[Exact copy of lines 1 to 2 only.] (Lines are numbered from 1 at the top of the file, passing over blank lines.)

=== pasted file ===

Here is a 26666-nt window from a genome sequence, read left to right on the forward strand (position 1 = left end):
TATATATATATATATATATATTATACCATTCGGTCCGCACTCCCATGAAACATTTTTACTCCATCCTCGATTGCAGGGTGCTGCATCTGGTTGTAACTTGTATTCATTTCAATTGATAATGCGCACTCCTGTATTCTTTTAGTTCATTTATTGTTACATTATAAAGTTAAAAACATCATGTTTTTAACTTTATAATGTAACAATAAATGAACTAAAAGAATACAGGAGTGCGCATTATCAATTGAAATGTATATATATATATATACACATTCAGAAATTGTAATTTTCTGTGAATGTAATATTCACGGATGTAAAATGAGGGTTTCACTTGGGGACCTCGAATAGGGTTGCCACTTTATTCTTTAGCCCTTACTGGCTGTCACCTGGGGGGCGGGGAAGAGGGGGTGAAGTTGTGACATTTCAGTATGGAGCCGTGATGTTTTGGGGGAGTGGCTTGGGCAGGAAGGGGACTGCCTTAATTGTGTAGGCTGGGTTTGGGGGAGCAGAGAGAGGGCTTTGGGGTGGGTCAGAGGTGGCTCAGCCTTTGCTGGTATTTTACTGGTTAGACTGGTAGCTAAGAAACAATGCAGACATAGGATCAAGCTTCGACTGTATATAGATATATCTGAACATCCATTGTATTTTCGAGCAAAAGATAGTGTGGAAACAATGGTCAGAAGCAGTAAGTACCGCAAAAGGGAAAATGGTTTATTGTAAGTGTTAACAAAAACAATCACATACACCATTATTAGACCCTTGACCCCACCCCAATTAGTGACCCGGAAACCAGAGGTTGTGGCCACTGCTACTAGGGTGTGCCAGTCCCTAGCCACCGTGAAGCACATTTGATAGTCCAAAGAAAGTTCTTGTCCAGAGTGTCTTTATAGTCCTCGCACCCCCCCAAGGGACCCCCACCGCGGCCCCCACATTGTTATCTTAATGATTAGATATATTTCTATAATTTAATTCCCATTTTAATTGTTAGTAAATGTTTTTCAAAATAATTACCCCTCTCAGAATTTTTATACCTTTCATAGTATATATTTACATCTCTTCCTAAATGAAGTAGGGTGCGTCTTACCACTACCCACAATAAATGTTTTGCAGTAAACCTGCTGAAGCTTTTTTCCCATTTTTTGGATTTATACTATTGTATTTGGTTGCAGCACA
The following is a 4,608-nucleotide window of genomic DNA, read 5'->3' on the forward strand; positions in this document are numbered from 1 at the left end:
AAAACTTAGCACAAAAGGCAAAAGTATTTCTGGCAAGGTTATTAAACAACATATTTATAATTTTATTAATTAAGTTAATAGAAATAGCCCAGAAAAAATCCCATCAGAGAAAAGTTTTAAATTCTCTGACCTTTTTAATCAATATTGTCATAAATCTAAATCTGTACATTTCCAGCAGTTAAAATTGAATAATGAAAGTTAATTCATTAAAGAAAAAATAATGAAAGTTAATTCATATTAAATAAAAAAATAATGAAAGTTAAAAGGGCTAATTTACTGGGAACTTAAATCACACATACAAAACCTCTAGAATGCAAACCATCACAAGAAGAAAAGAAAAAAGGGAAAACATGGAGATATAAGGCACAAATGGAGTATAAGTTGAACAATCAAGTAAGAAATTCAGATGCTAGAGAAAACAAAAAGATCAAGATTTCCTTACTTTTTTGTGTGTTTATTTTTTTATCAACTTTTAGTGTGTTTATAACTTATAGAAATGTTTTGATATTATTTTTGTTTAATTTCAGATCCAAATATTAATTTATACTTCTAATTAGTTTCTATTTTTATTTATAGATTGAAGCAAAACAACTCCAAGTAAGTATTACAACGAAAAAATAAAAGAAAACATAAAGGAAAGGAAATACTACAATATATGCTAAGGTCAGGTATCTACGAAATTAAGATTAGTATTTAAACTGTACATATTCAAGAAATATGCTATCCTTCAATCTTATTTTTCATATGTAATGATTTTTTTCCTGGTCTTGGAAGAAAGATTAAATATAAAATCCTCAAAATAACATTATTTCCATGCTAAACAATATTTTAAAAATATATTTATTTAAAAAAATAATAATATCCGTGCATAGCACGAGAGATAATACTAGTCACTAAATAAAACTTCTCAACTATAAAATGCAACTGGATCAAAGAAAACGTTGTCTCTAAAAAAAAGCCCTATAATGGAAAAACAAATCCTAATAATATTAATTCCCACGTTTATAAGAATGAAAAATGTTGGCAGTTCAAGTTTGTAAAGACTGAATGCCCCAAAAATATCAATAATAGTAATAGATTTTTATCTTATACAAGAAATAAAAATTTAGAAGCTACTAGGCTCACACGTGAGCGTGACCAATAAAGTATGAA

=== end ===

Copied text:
Here is a 26666-nt window from a genome sequence, read left to right on the forward strand (position 1 = left end):
TATATATATATATATATATATTATACCATTCGGTCCGCACTCCCATGAAACATTTTTACTCCATCCTCGATTGCAGGGTGCTGCATCTGGTTGTAACTTGTATTCATTTCAATTGATAATGCGCACTCCTGTATTCTTTTAGTTCATTTATTGTTACATTATAAAGTTAAAAACATCATGTTTTTAACTTTATAATGTAACAATAAATGAACTAAAAGAATACAGGAGTGCGCATTATCAATTGAAATGTATATATATATATATACACATTCAGAAATTGTAATTTTCTGTGAATGTAATATTCACGGATGTAAAATGAGGGTTTCACTTGGGGACCTCGAATAGGGTTGCCACTTTATTCTTTAGCCCTTACTGGCTGTCACCTGGGGGGCGGGGAAGAGGGGGTGAAGTTGTGACATTTCAGTATGGAGCCGTGATGTTTTGGGGGAGTGGCTTGGGCAGGAAGGGGACTGCCTTAATTGTGTAGGCTGGGTTTGGGGGAGCAGAGAGAGGGCTTTGGGGTGGGTCAGAGGTGGCTCAGCCTTTGCTGGTATTTTACTGGTTAGACTGGTAGCTAAGAAACAATGCAGACATAGGATCAAGCTTCGACTGTATATAGATATATCTGAACATCCATTGTATTTTCGAGCAAAAGATAGTGTGGAAACAATGGTCAGAAGCAGTAAGTACCGCAAAAGGGAAAATGGTTTATTGTAAGTGTTAACAAAAACAATCACATACACCATTATTAGACCCTTGACCCCACCCCAATTAGTGACCCGGAAACCAGAGGTTGTGGCCACTGCTACTAGGGTGTGCCAGTCCCTAGCCACCGTGAAGCACATTTGATAGTCCAAAGAAAGTTCTTGTCCAGAGTGTCTTTATAGTCCTCGCACCCCCCCAAGGGACCCCCACCGCGGCCCCCACATTGTTATCTTAATGATTAGATATATTTCTATAATTTAATTCCCATTTTAATTGTTAGTAAATGTTTTTCAAAATAATTACCCCTCTCAGAATTTTTATACCTTTCATAGTATATATTTACATCTCTTCCTAAATGAAGTAGGGTGCGTCTTACCACTACCCACAATAAATGTTTTGCAGTAAACCTGCTGAAGCTTTTTTCCCATTTTTTGGATTTATACTATTGTATTTGGTTGCAGCACA